As the 2007 NBA Playoffs kicked off this past weekend, I came to a few uncomfortable realizations. I realized that Shaq no longer held the title for most popular nickname on the Miami Heat, as Dwyane Wade has surpassed the big man in the middle. I recognized that Jason Kidd, although still able to see the court like few before him, is a step slower with every passing year. I grasped that the Warriors are no longer basement fodder for other teams in the league to pick up two easy games every year, as they finally made their triumphant playoff return. It’s become obvious to me that the NBA is changing. And as much as I don’t want to admit it, my fan ties to the NBA have changed.

I remember the 1998 NBA Finals, with the Chicago Bulls squaring off against the Utah Jazz. I still recall watching Michael Jordan “gently brush” Bryon Russell along, in order to clear the way for Jordan to hit the now-famous jump shot that propelled the Bulls to yet another title. Now, more importantly, I’ve also come to recognize that only one player out of those 24 in uniform that day is still in the NBA today: Jacque Vaughn. Astoundingly, Vaughn only played 24 minutes in those entire playoffs, the least out of anyone in the NBA Finals. That series took place less than nine years ago, and only one guy remains; that’s the sign of a league moving forward.

The only two players left in the NBA with any ties to the 1980s are, the now ancient by NBA standards, Kevin Willis and Clifford Robinson. They’re like classic cars that have picked up some scrapes and scratches and are still trucking along 100,000 miles later. Even the staples of the league for nearly the past decade and a half, Shaquille O’Neal and Chris Webber, are on their last legs both literally and figuratively – both have battled knee problems recently. As these older players have trudged along, the new wave of LeBron James’ and Carmelo Anthonys have taken over the NBA by storm. I’m not saying that I don’t still enjoy watching a good basketball game, but I am saying that the league and the players I grew up with are gradually fading into the sunset.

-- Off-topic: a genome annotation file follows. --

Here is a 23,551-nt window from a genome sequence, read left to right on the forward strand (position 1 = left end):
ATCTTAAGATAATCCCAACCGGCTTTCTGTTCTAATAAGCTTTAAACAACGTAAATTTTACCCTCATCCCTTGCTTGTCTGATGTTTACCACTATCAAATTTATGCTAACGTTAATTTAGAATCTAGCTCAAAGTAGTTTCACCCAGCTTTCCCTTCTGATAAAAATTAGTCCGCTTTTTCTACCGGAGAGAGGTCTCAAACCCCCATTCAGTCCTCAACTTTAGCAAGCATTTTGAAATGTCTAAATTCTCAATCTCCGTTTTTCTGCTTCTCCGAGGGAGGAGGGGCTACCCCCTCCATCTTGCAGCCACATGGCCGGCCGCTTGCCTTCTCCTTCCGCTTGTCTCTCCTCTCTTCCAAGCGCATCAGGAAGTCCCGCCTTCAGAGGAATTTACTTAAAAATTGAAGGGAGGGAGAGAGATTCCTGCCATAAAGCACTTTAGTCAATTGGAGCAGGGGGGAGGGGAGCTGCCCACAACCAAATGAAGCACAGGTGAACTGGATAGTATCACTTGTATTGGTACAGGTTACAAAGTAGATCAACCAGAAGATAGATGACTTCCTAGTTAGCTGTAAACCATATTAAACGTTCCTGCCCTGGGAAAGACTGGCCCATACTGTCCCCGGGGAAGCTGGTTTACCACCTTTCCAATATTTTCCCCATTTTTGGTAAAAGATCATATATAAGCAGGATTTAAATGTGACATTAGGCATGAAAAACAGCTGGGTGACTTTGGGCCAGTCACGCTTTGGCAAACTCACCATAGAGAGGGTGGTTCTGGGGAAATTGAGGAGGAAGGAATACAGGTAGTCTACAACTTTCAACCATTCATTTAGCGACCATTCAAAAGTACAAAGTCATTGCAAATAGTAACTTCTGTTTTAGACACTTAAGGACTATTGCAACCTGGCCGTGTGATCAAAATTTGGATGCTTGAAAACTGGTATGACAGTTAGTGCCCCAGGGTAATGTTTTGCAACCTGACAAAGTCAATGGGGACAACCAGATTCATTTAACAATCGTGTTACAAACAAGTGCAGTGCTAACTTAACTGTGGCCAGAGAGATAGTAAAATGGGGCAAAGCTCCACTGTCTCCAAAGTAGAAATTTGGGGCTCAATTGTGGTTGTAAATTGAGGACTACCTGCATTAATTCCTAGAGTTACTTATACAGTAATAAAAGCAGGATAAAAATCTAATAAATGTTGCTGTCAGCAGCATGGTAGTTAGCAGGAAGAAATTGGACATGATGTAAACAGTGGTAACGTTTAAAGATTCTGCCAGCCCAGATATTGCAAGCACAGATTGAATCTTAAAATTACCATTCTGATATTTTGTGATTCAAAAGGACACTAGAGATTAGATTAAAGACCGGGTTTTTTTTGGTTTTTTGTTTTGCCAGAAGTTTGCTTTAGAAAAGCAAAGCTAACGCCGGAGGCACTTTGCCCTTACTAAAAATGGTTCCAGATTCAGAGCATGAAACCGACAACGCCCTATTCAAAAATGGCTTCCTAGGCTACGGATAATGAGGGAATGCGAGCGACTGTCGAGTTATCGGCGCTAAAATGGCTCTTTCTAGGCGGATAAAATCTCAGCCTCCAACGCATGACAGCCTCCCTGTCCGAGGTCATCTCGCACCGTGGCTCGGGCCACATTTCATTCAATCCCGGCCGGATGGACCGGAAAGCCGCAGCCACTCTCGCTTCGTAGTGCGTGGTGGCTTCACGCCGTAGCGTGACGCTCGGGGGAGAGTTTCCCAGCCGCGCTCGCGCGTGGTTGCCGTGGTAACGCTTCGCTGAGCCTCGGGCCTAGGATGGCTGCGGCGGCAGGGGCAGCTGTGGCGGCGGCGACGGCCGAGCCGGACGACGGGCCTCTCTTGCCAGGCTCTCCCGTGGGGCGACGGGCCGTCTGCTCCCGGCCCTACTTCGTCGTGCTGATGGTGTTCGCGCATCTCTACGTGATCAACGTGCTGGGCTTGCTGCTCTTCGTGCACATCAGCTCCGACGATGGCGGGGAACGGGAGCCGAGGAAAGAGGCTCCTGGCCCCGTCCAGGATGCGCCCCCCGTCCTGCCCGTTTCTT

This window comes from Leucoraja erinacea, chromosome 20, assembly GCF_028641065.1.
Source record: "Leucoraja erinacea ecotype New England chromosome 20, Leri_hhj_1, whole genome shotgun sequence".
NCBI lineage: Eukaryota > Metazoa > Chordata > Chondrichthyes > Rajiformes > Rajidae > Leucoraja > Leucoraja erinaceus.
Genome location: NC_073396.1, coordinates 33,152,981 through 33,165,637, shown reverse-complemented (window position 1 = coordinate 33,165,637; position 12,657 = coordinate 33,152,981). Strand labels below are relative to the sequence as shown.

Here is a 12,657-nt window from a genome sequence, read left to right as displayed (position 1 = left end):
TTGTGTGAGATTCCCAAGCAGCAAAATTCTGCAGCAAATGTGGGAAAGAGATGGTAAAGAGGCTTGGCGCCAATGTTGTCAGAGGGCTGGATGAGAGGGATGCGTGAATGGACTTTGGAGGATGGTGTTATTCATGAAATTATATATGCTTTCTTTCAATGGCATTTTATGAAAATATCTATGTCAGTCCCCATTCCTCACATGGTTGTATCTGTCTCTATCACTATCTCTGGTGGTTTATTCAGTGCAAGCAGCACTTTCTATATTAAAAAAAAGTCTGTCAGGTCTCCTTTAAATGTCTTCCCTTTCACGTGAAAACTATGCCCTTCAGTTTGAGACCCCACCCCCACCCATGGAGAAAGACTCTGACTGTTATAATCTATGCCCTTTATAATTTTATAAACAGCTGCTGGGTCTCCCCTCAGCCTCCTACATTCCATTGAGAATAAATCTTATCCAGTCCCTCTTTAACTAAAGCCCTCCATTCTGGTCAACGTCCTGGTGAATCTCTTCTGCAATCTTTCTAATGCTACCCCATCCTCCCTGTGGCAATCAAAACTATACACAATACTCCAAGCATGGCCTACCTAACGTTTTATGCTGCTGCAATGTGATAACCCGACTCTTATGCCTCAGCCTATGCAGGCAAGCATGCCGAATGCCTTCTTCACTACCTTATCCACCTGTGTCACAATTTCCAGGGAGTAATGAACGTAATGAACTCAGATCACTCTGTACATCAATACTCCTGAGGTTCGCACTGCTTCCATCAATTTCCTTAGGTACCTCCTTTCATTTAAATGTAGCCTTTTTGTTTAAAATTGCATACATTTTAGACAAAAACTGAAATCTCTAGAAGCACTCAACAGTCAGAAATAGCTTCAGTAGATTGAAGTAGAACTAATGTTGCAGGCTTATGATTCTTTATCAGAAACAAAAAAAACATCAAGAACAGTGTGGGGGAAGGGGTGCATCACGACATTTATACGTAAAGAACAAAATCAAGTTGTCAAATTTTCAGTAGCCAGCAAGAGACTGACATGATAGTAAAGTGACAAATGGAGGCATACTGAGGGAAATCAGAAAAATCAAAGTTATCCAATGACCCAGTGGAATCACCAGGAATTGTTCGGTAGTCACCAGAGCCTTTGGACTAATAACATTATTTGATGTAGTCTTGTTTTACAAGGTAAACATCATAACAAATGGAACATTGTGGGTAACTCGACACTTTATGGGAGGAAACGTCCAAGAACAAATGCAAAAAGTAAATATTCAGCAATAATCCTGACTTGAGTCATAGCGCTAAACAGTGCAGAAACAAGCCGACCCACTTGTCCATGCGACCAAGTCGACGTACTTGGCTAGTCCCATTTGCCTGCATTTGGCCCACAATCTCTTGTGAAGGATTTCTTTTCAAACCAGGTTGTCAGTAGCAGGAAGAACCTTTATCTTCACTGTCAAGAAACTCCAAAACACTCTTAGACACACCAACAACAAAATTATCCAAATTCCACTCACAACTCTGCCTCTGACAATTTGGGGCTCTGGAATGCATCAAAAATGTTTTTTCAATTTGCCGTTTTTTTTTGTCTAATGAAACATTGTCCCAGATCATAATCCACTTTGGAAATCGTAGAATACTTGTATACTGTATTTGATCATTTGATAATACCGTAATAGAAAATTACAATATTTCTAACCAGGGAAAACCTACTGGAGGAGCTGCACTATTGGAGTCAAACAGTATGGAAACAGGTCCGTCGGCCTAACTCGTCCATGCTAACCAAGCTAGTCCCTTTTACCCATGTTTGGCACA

Twenty years from now, when I’m talking about the players that I remember watching, I’m not going to be talking about LeBron, Carmelo and D-Wade. They’re all great players, but I feel like there’s a new wave of fans that can lay claim to those guys as “the guys they grew up with.” No, for me, I’ll be talking about watching Michael Jordan and Scottie Pippen “Batman and Robin” their way to six NBA championships. I’ll go into precise detail about growing up in an era where the center position was an art form, and Hakeem Olajuwon, Shaquille O’Neal, Patrick Ewing and David Robinson were high-quality craftsman, always trying to paint a more beautiful picture than their counterparts. I won’t be talking about D-Wade’s new kicks, but what I will be sharing memories about is the time I listed Mitch Richmond Nike Air Bacons as the number one priority on my Christmas list.

The day Shaquille O’Neal retires is going to be a sad day. It will be sad for criminals everywhere because his retirement means that he’ll probably be taking a full-time job in law enforcement, where he’ll be slamming jail cell doors instead of basketballs. It will be sad for Shaq himself because the man has left his footprints all over the NBA hardwood for 15 seasons now, and hanging up his size 22 sneakers won’t be easy. But, more than all of that, it will be a sad day for me. It’s going to be a day when I have to finally accept the realization that I can’t call the NBA my own anymore.

Maybe I’m on to something, or I might just be taking the basketball/life metaphor a little too seriously. Either way, I’m entering these playoffs with a lot of questions; questions that will nearly all be answered in just over a month, when the NBA Finals MVP is announced. Chances are, he’ll be the same age as me.